A SOC 1 Type 2 report addresses the suitability of a service organization’s controls and implementation and how those controls are designed to achieve objectives throughout a period of time. This report is more comprehensive, providing an opinion on whether the controls that are present over that specified time frame are operating effectively.
SOC 2 Report - Trust Services Criteria
SOC 2 reports are designed to provide detailed information and assurance attesting that the controls at a service organization are consistent with one or more of the 5 Trust Service Criteria established by the AICPA. A SOC 2 is intended for technology-based companies, or other service organizations that must not impact a user organization’s security, availability, processing, integrity, or confidentiality. This report is frequently required for technology-focused companies, and it is unique to each organization. Organizations that might be required to seek a SOC 2 would be data centers, software developers, managed service providers, and cloud-hosting providers.
The two types of SOC 2 reports are essentially the same as the SOC 1, but instead of using management's control objectives as a foundation, they attest to the Trust Services Criteria:
SOC 2 Type 1 Report
A SOC 2 Type 1 report tests the implementation and design of a service organization’s controls based on the Trust Services Criteria at a specified point in time, but not their operating effectiveness. An auditor will issue an opinion based on management’s description of the controls and review of the documentation around these controls.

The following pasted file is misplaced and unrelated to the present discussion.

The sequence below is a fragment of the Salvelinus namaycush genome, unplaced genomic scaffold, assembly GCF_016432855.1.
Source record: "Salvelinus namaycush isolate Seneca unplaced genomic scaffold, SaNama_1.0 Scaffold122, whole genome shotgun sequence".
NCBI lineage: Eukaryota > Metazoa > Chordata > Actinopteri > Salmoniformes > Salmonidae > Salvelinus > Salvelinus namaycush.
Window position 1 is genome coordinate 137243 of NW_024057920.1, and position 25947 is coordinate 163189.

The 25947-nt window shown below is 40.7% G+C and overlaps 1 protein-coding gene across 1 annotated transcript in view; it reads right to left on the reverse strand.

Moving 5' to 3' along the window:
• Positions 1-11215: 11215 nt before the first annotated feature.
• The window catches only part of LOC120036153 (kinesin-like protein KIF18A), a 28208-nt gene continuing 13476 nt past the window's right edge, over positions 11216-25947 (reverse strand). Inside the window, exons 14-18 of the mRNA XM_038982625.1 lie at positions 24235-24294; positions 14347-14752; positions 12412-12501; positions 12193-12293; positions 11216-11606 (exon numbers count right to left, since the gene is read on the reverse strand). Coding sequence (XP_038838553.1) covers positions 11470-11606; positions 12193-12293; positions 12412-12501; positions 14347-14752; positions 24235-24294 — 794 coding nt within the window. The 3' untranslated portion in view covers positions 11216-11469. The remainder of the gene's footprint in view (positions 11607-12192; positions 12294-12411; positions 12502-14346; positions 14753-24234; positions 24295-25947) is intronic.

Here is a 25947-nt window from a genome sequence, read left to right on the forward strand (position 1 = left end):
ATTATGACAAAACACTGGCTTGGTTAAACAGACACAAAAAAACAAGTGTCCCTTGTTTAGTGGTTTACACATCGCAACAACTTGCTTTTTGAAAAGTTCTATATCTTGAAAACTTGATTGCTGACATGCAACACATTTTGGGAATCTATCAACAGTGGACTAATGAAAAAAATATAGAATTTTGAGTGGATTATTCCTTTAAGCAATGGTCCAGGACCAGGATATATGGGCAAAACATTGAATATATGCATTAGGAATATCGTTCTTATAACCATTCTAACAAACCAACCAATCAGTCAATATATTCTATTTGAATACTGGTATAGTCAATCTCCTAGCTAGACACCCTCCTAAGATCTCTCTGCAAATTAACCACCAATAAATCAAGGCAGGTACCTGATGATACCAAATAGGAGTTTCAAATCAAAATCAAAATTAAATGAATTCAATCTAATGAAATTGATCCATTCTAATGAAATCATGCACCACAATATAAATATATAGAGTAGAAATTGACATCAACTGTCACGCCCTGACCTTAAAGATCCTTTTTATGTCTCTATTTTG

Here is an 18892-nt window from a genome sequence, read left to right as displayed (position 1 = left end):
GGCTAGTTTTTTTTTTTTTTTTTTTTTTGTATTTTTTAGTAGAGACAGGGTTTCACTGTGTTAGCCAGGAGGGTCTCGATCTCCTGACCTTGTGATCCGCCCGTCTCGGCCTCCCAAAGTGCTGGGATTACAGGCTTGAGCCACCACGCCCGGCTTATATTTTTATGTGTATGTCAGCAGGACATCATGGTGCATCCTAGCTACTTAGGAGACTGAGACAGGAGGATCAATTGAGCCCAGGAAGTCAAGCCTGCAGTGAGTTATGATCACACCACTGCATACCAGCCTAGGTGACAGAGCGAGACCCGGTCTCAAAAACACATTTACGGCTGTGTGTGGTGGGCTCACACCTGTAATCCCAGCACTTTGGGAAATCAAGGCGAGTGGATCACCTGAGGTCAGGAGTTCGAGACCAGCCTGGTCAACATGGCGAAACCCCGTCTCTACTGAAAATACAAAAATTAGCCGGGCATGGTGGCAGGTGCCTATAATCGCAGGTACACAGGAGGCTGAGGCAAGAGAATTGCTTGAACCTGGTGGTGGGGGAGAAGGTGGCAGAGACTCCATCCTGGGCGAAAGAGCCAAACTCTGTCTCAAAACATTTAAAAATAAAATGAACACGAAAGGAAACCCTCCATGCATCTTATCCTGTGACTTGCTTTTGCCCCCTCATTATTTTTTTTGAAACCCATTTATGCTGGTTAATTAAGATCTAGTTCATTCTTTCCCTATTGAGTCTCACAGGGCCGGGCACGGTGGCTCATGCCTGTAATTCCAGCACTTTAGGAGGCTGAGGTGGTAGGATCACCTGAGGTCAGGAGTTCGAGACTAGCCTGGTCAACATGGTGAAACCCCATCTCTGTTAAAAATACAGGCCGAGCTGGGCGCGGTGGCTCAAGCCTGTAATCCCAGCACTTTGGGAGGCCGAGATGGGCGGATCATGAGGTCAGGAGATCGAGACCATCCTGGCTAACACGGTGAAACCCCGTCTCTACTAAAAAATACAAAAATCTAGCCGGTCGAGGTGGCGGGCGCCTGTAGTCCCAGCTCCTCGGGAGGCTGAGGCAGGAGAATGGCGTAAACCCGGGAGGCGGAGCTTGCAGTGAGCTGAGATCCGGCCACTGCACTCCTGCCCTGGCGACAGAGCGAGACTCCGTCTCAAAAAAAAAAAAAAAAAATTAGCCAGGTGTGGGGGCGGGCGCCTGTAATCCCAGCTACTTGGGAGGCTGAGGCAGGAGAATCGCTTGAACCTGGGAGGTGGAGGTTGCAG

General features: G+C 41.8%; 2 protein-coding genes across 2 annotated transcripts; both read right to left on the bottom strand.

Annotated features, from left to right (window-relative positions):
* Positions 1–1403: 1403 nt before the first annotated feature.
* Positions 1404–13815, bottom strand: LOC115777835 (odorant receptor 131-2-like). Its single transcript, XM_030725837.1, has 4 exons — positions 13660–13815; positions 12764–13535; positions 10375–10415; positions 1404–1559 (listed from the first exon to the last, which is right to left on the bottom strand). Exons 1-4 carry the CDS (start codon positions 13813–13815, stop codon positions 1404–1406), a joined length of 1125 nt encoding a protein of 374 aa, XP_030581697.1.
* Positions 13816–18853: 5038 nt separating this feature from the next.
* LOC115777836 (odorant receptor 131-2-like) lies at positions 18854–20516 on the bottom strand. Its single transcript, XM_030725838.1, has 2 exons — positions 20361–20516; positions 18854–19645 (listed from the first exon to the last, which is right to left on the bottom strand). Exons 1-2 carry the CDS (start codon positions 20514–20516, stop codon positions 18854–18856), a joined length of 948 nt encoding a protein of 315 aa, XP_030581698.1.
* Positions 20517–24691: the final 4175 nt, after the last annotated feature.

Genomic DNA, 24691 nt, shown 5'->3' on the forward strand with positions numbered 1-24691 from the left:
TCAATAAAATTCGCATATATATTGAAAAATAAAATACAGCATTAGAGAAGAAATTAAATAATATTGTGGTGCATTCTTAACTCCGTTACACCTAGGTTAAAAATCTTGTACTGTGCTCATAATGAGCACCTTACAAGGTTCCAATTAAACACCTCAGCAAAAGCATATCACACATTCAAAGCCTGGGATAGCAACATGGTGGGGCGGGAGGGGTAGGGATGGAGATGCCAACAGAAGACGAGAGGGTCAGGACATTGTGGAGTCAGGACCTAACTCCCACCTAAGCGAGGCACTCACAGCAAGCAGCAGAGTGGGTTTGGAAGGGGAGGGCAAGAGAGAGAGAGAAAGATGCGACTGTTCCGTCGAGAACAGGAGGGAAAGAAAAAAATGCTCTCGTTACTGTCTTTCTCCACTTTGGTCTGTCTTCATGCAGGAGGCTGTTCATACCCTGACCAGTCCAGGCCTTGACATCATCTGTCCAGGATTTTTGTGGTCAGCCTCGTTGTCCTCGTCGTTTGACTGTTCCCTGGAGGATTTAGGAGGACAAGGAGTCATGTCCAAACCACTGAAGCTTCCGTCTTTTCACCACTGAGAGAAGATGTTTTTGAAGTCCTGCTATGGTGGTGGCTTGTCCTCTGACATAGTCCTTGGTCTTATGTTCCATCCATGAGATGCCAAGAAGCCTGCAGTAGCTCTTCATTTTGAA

SOC 2 Type 2 Report
A SOC 2 Type 2 report tests the implementation, design, and operating effectiveness of key internal controls based on the Trust Services Criteria over a period of time. An organization’s controls are described and evaluated for a minimum of six months, to determine if they are functioning as described by management. An opinion will then be issued based on the control’s operating effectiveness.
SOC 2+ HITRUST CSF Report
A SOC 2+ report is a SOC 2 examination that includes an additional subject matter review, typically around regulations like HITRUST, HIPAA, ISO 27001, and Cloud Security Alliance Cloud Control Matrix. The SOC 2+ HITRUST report is growing in popularity. In this report, a service auditor expresses an opinion on whether the controls that are designed are operating effectively to meet both the selected Trust Services Criteria and the HITRUST CSF requirements. This examination must be performed by a qualified CPA firm that is licensed by HITRUST; however, it does not include a HITRUST certification as a result.
A SOC 2 + HITRUST examination can result in many benefits, including:
- Streamlined audit processes and reduced burden on internal teams
- Cost and time savings
- Assurance over a period of time
- No maturity of controls assessment required
- Reduce inefficiencies by identifying the overlap in controls
SOC 3 Report - Trust Services Criteria for General Use
A SOC 3 report is similar to a SOC 2 in many ways, attesting to the adequacy of an organization’s information system as it relates to the Trust Service Criteria. But, while a SOC 3 report covers the same information and concerns of a SOC 2 report, it contains limited descriptions of the tests and their results. This abbreviated description allows the SOC 3 report to be broadly distributed and shared, serving as a useful marketing and sales tool, helping to solidify relationships with current clients and prospects. The report can be hosted on a company’s website or provided to prospective clients to help generate positive publicity surrounding an organization’s privacy standards.
If you're interested in learning how a SOC 1, 2, or 3 report can benefit your organization, Focal Point is here to help.